At A Premium

AAA

DEFINITION of 'At A Premium'

The sale of an asset or item at a price significantly above the original purchase price due to high demand, rather than appreciation. At a premium, when used to refer to the cost of an asset, can indicate its increased price and limited supply. Changes in market interest rates, superior performance and limited supply, are examples of factors that can cause an investment to be in high demand and to trade at a premium.

INVESTOPEDIA EXPLAINS 'At A Premium'

For example, sold-out concert or sporting-event tickets may be sold at a premium, at a price above their face value, in the secondary market. A bond that is paying a higher rate of interest than current market rates could also be sold at a premium to its face value, because investors will pay more to earn more interest. In the opposite situation, a bond that pays interest below current market rates would be sold at a discount to its face value.

RELATED TERMS
  1. At A Discount

    This specifically refers to stock that is sold for less than ...
  2. Valuation Premium

    The rate set by a life insurance company based on the value of ...
  3. Premium Income

    1. In investing, income that is earned through the sale of an ...
  4. Risk Premium

    The return in excess of the risk-free rate of return that an ...
  5. Premium

    1. The total cost of an option. 2. The difference between the ...
  6. Option Premium

    1. The income received by an investor who sells or "writes" an ...
RELATED FAQS
  1. What are the main risks associated with trading derivatives?

    The primary risks associated with trading derivatives are market, counterparty, liquidity and interconnection risks. Derivatives ... Read Full Answer >>
  2. How can an investor profit from a fall in the utilities sector?

    The utilities sector exhibits a high degree of stability compared to the broader market. This makes it best-suited for buy-and-hold ... Read Full Answer >>
  3. What is the difference between derivatives and options?

    Options are one category of derivatives. Other types of derivatives include futures contracts, swaps and forward contracts. ... Read Full Answer >>
  4. How are rights distributed in a rights offering?

    In a rights offering, rights are distributed to shareholders based on the number of shares they already own. What Is a Rights ... Read Full Answer >>
  5. How can I use a regression to see the correlation between prices and interest rates?

    In statistics, regression analysis is a widely used technique to uncover relationships among variables and determine whether ... Read Full Answer >>
  6. What risks should I consider taking a short put position?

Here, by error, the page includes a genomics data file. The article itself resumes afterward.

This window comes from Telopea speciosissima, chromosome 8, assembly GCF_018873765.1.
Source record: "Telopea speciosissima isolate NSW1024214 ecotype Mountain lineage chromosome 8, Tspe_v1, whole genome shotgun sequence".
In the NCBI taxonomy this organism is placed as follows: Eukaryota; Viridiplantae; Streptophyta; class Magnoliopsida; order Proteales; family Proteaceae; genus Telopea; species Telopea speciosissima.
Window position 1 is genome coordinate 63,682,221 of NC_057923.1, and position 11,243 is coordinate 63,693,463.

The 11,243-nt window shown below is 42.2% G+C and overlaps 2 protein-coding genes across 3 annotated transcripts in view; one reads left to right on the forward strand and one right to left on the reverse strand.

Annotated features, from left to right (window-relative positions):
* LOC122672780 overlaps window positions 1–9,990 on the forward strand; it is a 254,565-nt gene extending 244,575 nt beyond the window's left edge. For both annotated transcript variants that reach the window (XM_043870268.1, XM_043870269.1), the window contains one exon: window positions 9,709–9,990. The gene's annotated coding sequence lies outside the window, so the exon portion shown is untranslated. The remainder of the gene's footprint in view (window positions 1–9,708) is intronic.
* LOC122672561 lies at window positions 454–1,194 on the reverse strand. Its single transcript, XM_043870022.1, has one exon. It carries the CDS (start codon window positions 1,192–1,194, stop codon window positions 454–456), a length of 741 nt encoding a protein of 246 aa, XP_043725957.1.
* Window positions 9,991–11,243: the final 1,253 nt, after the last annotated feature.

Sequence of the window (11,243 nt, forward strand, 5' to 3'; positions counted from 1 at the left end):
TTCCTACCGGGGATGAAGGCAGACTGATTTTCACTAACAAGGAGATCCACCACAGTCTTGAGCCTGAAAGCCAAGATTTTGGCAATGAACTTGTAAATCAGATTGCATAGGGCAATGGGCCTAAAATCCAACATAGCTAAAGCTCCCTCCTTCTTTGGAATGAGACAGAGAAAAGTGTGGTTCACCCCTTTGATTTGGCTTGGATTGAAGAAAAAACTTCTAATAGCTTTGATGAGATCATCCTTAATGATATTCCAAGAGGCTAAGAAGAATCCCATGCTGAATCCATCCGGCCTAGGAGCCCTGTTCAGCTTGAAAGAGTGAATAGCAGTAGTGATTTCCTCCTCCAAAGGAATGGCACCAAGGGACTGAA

The risks to consider before taking a short put position are the odds of sustained weakness in the asset price and a spike ... Read Full Answer >>
Related Articles
  1. Bonds & Fixed Income

    Premium Bonds: Problems And Opportunities

    Learn all about premium bonds and how you can make them work for you.
  2. Bonds & Fixed Income

    Why Stocks Outperform Bonds

    Why have stocks historically produced higher returns than bonds? It's all a matter of risk.
  3. Options & Futures

    Calculating The Equity Risk Premium

    See the model in action with real data and evaluate whether its assumptions are valid.
  4. Fundamental Analysis

    The Equity-Risk Premium: More Risk For Higher Returns

    Learn how the expected extra return on stocks is measured and why academic studies usually estimate a low premium.
  5. Options & Futures

    Collecting Option Premium In The Grain Market

    Believe it or not, there are some great income-generating strategies that are lower in risk.
  6. Investing News

    The Financial Singularity Will Destroy Your Return

    Given the current and future growth of financial technology, many believe algorithms will soon define what drives market outcomes. With a wealth of big data, algorithms would be able to create ...
  7. Investing Basics

    Explaining Gamma

    Gamma is a measurement of how fast the delta of an option’s price changes after a 1-point movement in the underlying security.
  8. Economics

    Will the Selloff in China Hurt the Global Economy?

    Though China is the world’s second largest economy, its volatility in the stock market is unlikely to have an impact on the global or Chinese economy.
  9. Investing

    Looking To Begin Trading In The Stock Market?

    If you are a new trader, we explain the differences between penny stocks and options so you can make the best decision for your personal trade plan.
  10. Investing Basics

    How Does Delta Hedging Work?

    Delta hedging is a derivative trading strategy that attempts to reduce -- or eliminate -- the risk caused by price changes in the underlying asset.

You May Also Like

Hot Definitions
  1. Investopedia

    One of the best-known sources of financial information on the internet. Investopedia is a resource for investors, consumers ...
  2. Unfair Claims Practice

    The improper avoidance of a claim by an insurer or an attempt to reduce the size of the claim. By engaging in unfair claims ...
  3. Killer Bees

    An individual or firm that helps a company fend off a takeover attempt. A killer bee uses defensive strategies to keep an ...
  4. Sin Tax

    A state-sponsored tax that is added to products or services that are seen as vices, such as alcohol, tobacco and gambling. ...
  5. Grandfathered Activities

    Nonbank activities, some of which would normally not be permissible for bank holding companies and foreign banks in the United ...
  6. Touchline

    The highest price that a buyer of a particular security is willing to pay and the lowest price at which a seller is willing ...
Trading Center
×

You are using adblocking software

Want access to all of Investopedia? Add us to your “whitelist”
so you'll never miss a feature!